For our example I have collected the personal web page, blog and twitter account of the source we want to use, we can pass them to invoke as arguments or in a configuration file.

In addition to 'principals' the invoke tool needs to be run from a special environment. A comment in the source code describes this, but it took the author some trial an error to figure it out in practice.

 * invoke must be run from either a larger or lesser circle. These
 * can be ancient such as the very high quality circle at Midmar,
 * however, if you are unable to travel a Ars Theurgia Goetia will
 * suffice. You must interface the machine running invoke via a 
 * galvanic isolator. The transformer in an Ethernet connector with
 * magnetics works great, if you only have an SBC you'll have to 
 * figure out something with transformers

From this comment we can see that we need to create a substitute circle to use with invoke and connect it to our computer, but isolate it from the machine. If we fail to isolate properly we can damage the machine and likely destroy it.

We can create the substitute circle by using our preferred ethereal bonding fluid. Blood works very well, but collection can be legally tricky. Luckily we can use a vegan alternative in the form of beeted oat milk. If your local shops don't carry beeted oat milk you can make your own by mixing oat milk with beetroot juice during a full moon.

With the substitute bonding fluid we need to draw our circle for summoning and holding triangle (you can see a good example here ). In this example we are going to use an Ethernet interface with magnetics, all you really need to do is to plug it into the circle.

With the interface connected to the circle we can check for state using ifconfig, we need to look for the ETHER flag in the list of options.

igb0: flags=8943<UP,BROADCAST,RUNNING,PROMISC,SIMPLEX,MULTICAST> metric 0 mtu 1500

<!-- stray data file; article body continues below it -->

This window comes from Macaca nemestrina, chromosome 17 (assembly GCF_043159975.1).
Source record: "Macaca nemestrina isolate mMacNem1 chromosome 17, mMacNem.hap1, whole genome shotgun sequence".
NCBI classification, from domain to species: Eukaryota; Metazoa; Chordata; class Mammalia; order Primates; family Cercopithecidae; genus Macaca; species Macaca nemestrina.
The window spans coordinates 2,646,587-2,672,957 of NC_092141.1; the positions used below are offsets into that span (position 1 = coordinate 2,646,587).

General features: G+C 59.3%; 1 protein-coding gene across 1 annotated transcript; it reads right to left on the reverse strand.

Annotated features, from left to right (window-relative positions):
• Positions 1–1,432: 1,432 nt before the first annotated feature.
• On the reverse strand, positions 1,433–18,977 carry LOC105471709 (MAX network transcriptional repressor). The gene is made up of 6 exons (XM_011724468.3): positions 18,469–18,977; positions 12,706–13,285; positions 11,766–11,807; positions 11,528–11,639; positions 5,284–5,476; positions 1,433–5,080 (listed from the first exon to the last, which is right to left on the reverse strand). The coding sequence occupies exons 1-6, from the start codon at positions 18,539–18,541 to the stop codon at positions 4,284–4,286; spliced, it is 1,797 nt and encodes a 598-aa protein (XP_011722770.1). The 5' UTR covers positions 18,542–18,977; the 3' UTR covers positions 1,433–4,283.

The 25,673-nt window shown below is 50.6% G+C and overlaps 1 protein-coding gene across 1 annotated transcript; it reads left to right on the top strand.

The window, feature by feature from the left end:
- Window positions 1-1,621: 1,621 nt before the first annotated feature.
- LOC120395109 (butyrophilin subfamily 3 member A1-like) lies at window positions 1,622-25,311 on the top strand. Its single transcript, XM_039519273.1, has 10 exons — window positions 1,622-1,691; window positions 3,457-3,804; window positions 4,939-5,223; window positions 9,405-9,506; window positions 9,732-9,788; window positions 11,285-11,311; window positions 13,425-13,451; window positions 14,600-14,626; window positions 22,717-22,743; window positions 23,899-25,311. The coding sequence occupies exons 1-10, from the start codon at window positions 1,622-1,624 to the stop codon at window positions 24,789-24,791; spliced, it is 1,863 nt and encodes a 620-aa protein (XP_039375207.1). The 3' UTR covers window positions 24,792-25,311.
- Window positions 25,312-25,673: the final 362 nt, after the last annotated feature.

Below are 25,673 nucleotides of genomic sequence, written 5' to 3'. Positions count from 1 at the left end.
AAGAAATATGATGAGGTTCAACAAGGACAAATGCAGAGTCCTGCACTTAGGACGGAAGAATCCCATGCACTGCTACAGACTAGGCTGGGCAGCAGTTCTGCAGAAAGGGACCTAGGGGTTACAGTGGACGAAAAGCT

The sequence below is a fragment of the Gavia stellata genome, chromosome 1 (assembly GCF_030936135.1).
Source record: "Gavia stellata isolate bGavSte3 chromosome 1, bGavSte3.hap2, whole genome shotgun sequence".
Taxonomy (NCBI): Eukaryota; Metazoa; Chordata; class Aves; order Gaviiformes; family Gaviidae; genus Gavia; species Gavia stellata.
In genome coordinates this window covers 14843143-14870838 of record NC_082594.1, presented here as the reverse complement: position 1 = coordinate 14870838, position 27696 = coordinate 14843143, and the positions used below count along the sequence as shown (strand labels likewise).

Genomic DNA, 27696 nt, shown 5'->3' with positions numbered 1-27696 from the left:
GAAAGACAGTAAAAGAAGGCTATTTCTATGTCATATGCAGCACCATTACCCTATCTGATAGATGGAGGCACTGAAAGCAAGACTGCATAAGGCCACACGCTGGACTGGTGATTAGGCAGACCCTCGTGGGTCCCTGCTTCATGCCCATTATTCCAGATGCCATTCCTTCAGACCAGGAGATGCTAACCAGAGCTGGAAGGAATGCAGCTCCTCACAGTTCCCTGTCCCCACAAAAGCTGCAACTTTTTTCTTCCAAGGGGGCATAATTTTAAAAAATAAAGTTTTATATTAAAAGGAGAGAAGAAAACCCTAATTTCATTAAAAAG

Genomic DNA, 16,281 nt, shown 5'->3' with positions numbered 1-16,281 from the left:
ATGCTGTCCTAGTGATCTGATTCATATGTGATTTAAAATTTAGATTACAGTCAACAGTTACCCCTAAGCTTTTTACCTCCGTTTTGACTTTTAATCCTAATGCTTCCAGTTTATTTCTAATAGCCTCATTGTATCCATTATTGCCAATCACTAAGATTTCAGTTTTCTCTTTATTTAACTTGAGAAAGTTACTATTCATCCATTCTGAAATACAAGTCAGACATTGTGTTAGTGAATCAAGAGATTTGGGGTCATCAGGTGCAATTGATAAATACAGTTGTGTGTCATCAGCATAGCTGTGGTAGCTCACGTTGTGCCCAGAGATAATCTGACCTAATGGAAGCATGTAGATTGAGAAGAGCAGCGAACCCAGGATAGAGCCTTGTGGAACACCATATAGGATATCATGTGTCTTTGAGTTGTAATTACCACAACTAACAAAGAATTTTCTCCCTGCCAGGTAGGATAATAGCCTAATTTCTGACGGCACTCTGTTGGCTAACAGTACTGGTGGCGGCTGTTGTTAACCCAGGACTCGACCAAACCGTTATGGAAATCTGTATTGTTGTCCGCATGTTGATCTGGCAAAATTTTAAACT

ether ac:1f:6b:46:9e:da                                                                               
inet netmask 0xffffff00 broadcast 
inet6 fe80::ae1f:6bff:fe46:9eda%igb0 prefixlen 64 scopeid 0x1                                         
media: Ethernet autoselect (1000baseT <full-duplex>)                                                  
status: active                                                                                        

Running Invoke

With our principals collected, and our link established to the circle we can run the invoke command as follows:

# invoke -p [principals] [-i interface] [question]

We pass in the principals we have gather and tell invoke the interface name. If you hacked together a device you'll need to pass in the gpio controller and pin using -d, for the gpio controller and -P for the pin number.

# invoke -p [principals] -d /dev/gpioc0 -P 1 [question]

The final argument to invoke is a quoted string that contains the question.

If you are all set up then you can use invoke to summon your documentation author of choice, for this example I am using Michael W. Lucas :

# invoke -p -i igb0 "How do I configure dummynet with weighted fair queues?"

If all goes well you should hear (an normally quite grumpy) disembodied voice bark the answer to your question back to you.

As great as this is for single questions sometimes you want the author to hang around and help with protracted debugging sessions. We can achieve this with the manifest option to invoke:

# invoke -p -i igb0 manifest

With this option you will get the author directly summoned into the triangle attached to your summoning circle. Care should be taken with manifestations, the circle and triangle must remain intact for the duration of the session. If you are using a laptop (which I recommend and you need to use with an existing circle). Then make sure to watch the battery life careful.

If you don't properly shutdown the session then you risk getting the spirit of the author trapped in your machine and no one wants that.


FreeBSD has a great range of available documentation, but sometimes you hit the limits of information that is readily available online. Here we discussed the invoke command and the ways it can be used to get direct help from the authors of high quality documentation that are a little too public.